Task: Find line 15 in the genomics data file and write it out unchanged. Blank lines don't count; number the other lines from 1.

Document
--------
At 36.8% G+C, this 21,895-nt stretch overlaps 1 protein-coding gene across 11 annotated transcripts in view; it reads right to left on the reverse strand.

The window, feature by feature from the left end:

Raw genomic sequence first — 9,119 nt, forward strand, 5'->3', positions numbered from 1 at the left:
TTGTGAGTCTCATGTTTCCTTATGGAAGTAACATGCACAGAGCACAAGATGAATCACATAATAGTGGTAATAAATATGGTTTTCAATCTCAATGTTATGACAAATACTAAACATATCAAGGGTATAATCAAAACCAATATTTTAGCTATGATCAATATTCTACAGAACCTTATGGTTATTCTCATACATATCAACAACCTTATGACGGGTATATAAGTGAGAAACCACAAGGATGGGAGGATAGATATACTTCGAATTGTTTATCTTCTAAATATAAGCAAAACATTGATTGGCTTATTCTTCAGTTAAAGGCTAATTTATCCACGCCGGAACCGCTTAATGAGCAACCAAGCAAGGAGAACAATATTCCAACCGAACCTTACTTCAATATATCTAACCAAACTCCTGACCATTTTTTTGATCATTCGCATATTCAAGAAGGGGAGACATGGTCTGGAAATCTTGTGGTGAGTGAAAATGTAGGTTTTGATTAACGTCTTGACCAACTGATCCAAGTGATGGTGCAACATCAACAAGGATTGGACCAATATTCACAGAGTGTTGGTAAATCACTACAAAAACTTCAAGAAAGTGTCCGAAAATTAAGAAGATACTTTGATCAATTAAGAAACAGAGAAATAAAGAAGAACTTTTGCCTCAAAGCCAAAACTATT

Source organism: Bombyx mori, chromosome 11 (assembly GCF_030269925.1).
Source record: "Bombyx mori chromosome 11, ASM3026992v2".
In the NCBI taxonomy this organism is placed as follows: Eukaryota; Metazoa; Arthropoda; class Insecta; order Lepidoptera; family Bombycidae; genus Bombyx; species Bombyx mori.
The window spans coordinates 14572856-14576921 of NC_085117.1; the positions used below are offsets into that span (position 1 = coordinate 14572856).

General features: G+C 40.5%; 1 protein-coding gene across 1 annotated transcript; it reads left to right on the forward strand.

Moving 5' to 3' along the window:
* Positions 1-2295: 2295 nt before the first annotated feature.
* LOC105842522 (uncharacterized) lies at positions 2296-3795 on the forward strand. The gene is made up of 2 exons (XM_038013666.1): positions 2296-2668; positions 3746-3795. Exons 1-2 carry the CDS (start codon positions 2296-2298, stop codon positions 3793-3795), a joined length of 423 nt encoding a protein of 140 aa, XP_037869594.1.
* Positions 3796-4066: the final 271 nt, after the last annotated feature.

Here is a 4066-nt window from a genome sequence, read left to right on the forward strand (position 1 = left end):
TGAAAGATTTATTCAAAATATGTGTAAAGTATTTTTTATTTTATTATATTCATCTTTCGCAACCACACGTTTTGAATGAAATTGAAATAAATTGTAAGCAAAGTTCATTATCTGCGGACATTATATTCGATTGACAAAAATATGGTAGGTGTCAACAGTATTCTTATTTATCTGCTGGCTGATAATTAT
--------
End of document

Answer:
TGAAAGATTTATTCAAAATATGTGTAAAGTATTTTTTATTTTATTATATTCATCTTTCGCAACCACACGTTTTGAATGAAATTGAAATAAATTGTAAGCAAAGTTCATTATCTGCGGACATTATATTCGATTGACAAAAATATGGTAGGTGTCAACAGTATTCTTATTTATCTGCTGGCTGATAATTAT